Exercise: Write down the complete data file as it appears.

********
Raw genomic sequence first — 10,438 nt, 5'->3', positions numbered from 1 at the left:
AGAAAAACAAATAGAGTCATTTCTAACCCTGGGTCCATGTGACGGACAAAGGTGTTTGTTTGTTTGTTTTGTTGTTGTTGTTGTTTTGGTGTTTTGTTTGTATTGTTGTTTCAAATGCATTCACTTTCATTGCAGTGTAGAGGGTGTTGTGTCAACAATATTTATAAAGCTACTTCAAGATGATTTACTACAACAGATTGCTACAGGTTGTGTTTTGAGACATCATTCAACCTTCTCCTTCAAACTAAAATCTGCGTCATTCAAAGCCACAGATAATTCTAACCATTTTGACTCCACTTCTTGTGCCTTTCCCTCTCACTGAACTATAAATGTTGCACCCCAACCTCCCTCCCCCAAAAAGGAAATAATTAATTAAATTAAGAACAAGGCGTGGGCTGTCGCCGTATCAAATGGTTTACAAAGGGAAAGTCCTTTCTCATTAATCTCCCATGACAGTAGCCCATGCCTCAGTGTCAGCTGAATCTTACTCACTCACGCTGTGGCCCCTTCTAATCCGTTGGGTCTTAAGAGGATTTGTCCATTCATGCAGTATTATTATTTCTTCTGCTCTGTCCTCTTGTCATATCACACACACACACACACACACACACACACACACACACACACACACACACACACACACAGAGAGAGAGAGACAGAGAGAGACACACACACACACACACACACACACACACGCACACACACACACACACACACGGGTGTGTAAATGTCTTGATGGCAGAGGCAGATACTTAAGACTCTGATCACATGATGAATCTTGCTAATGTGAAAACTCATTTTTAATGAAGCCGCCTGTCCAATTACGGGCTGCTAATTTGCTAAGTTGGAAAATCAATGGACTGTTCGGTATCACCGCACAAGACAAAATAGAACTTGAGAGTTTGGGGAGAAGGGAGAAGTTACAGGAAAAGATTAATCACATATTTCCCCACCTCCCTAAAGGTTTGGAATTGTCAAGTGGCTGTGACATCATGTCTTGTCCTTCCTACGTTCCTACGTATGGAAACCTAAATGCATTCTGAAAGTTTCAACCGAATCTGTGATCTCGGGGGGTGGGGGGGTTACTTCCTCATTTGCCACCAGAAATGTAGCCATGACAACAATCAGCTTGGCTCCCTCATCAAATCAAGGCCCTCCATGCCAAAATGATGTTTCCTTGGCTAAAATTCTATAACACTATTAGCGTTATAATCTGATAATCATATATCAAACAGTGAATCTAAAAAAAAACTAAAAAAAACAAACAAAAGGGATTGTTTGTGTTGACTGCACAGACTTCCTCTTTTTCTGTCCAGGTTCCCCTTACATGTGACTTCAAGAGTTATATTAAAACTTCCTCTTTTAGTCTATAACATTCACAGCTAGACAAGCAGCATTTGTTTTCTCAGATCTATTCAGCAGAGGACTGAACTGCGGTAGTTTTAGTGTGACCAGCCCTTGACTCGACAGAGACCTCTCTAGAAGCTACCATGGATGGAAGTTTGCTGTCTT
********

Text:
Raw genomic sequence first — 10,438 nt, 5'->3', positions numbered from 1 at the left:
AGAAAAACAAATAGAGTCATTTCTAACCCTGGGTCCATGTGACGGACAAAGGTGTTTGTTTGTTTGTTTTGTTGTTGTTGTTGTTTTGGTGTTTTGTTTGTATTGTTGTTTCAAATGCATTCACTTTCATTGCAGTGTAGAGGGTGTTGTGTCAACAATATTTATAAAGCTACTTCAAGATGATTTACTACAACAGATTGCTACAGGTTGTGTTTTGAGACATCATTCAACCTTCTCCTTCAAACTAAAATCTGCGTCATTCAAAGCCACAGATAATTCTAACCATTTTGACTCCACTTCTTGTGCCTTTCCCTCTCACTGAACTATAAATGTTGCACCCCAACCTCCCTCCCCCAAAAAGGAAATAATTAATTAAATTAAGAACAAGGCGTGGGCTGTCGCCGTATCAAATGGTTTACAAAGGGAAAGTCCTTTCTCATTAATCTCCCATGACAGTAGCCCATGCCTCAGTGTCAGCTGAATCTTACTCACTCACGCTGTGGCCCCTTCTAATCCGTTGGGTCTTAAGAGGATTTGTCCATTCATGCAGTATTATTATTTCTTCTGCTCTGTCCTCTTGTCATATCACACACACACACACACACACACACACACACACACACACACACACACACACACACACAGAGAGAGAGAGACAGAGAGAGACACACACACACACACACACACACACACACGCACACACACACACACACACACGGGTGTGTAAATGTCTTGATGGCAGAGGCAGATACTTAAGACTCTGATCACATGATGAATCTTGCTAATGTGAAAACTCATTTTTAATGAAGCCGCCTGTCCAATTACGGGCTGCTAATTTGCTAAGTTGGAAAATCAATGGACTGTTCGGTATCACCGCACAAGACAAAATAGAACTTGAGAGTTTGGGGAGAAGGGAGAAGTTACAGGAAAAGATTAATCACATATTTCCCCACCTCCCTAAAGGTTTGGAATTGTCAAGTGGCTGTGACATCATGTCTTGTCCTTCCTACGTTCCTACGTATGGAAACCTAAATGCATTCTGAAAGTTTCAACCGAATCTGTGATCTCGGGGGGTGGGGGGGTTACTTCCTCATTTGCCACCAGAAATGTAGCCATGACAACAATCAGCTTGGCTCCCTCATCAAATCAAGGCCCTCCATGCCAAAATGATGTTTCCTTGGCTAAAATTCTATAACACTATTAGCGTTATAATCTGATAATCATATATCAAACAGTGAATCTAAAAAAAAACTAAAAAAAACAAACAAAAGGGATTGTTTGTGTTGACTGCACAGACTTCCTCTTTTTCTGTCCAGGTTCCCCTTACATGTGACTTCAAGAGTTATATTAAAACTTCCTCTTTTAGTCTATAACATTCACAGCTAGACAAGCAGCATTTGTTTTCTCAGATCTATTCAGCAGAGGACTGAACTGCGGTAGTTTTAGTGTGACCAGCCCTTGACTCGACAGAGACCTCTCTAGAAGCTACCATGGATGGAAGTTTGCTGTCTT